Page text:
“I honestly thought it would be an interesting insight into what my world was becoming. It quickly became apparent that this is not what my world is going to become. People have commoditised the whole parenting process. It was unbelievable. I got shell shock!

“Vanessa queued for a couple of coffees. I sat down and drank those swiftly and we ran out of there, through the storm in the car park, and that was that. I recommend no-one goes, because there was this madness in people’s eyes. I don’t know if it was because there was a nappy special on, or maybe those there were running too, but it wasn’t for me. I can’t stand having to buy stuff you don’t need. I’m not one for clutter. From what I understand, babies didn’t seem to need so much in Victorian times!”

Old fashioned values aside, the Lush-Underwood baby will be born in hospital, and the couple are registered for antenatal classes. “It’s nice some things haven’t been replaced by the internet,” says Marcus.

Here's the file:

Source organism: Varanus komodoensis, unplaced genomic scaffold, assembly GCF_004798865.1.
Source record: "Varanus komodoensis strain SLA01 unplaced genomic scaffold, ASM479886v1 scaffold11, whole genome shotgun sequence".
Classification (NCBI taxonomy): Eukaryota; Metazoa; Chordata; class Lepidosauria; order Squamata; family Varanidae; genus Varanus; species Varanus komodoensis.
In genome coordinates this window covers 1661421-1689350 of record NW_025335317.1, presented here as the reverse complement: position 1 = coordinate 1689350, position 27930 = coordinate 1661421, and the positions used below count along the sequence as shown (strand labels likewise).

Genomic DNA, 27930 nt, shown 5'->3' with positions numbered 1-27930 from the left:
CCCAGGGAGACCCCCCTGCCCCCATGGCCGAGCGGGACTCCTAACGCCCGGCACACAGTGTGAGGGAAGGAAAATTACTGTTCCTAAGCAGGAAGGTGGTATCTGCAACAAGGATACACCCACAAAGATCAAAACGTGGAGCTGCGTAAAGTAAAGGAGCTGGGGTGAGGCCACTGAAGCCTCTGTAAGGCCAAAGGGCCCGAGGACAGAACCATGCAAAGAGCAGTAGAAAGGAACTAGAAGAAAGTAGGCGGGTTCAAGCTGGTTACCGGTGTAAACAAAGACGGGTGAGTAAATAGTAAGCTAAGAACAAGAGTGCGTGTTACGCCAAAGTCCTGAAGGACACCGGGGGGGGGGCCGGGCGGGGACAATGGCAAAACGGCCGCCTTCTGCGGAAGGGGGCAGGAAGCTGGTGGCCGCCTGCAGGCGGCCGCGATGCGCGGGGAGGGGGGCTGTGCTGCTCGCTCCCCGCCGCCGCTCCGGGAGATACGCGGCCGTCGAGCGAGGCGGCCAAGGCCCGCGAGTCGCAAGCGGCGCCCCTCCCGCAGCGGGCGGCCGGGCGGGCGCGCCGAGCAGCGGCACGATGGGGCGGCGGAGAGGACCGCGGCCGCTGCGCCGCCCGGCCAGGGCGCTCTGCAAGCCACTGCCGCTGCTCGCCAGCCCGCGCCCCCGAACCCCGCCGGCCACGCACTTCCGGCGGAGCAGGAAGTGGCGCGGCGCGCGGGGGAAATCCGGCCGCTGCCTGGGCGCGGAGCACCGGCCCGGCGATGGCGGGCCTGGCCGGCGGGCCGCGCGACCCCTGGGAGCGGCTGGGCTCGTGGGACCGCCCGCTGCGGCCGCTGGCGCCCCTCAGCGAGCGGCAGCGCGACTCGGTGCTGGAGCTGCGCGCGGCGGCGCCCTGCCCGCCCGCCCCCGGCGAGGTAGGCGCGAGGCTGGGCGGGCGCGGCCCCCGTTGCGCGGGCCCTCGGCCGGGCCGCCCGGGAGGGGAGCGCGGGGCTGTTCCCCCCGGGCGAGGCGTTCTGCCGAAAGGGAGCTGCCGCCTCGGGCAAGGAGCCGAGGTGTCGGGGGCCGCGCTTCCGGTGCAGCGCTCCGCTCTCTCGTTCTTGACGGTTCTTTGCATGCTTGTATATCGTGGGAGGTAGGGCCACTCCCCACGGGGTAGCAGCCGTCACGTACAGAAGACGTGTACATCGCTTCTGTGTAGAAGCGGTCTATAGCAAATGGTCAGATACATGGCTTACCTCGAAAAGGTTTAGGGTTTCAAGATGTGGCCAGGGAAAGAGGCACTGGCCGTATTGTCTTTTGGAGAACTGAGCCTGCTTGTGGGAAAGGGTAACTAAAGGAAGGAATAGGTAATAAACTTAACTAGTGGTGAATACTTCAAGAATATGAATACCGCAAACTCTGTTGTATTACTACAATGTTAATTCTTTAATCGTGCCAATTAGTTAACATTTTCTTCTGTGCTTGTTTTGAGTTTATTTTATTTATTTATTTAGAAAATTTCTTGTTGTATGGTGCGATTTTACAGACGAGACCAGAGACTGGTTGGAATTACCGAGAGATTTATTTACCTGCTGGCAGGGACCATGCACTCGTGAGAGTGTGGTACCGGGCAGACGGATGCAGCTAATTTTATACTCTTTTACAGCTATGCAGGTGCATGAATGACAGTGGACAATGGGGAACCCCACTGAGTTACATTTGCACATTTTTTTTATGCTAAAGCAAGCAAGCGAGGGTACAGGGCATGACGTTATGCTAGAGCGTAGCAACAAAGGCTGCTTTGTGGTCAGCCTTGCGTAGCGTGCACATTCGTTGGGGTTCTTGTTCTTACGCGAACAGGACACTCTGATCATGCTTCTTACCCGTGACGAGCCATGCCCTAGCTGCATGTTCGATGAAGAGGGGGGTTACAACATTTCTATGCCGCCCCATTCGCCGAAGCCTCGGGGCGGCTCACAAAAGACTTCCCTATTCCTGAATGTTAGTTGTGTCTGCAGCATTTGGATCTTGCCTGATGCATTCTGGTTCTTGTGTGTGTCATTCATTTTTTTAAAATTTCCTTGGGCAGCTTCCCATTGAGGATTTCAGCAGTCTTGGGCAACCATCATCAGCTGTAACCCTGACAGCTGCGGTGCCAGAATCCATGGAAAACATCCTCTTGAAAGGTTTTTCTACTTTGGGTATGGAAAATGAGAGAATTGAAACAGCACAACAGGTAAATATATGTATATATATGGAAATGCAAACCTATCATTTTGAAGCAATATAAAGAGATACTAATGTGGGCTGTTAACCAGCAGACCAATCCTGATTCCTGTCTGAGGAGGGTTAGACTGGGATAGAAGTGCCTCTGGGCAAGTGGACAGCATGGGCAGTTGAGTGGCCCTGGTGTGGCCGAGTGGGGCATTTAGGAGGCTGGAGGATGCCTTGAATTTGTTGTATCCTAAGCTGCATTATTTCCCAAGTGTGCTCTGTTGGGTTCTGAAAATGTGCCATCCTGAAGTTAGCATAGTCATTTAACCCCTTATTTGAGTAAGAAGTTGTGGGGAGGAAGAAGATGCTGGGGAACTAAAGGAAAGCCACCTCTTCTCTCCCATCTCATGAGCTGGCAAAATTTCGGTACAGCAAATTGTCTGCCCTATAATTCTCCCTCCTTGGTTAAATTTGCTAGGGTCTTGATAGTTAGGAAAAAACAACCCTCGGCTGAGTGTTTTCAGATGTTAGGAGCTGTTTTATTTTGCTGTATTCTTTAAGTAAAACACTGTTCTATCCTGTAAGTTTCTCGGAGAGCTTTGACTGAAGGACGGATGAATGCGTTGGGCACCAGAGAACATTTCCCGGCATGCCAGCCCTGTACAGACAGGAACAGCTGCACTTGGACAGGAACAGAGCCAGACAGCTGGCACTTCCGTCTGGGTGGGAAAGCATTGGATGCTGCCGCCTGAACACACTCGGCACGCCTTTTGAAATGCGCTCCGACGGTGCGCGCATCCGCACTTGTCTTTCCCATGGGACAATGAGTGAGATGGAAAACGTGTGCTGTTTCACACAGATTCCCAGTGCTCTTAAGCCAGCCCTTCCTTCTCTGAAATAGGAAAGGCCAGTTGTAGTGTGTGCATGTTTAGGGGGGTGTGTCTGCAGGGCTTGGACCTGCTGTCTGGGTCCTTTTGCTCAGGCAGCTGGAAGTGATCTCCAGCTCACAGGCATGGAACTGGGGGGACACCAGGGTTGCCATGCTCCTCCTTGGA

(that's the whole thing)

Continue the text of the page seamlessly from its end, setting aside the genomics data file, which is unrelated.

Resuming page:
Come Christmas, the trio plan to drive from Auckland to Marcus’ sacred Bluff, the place in which he found solace 12 years ago when the demands of frenetic city life called enough. Parental leave will coincide with his RadioLIVE summer break, so the timing is perfect.

Marcus says he’s made peace with his past, and attributes Vanessa’s influence and serenity to helping him become centred.

“Yeah, it’s pretty much all to do with her. Children will be an exciting thing to happen to us. You know it has been a pretty good life... and I don’t feel this is the last-go round. I still hope to have grandchildren.”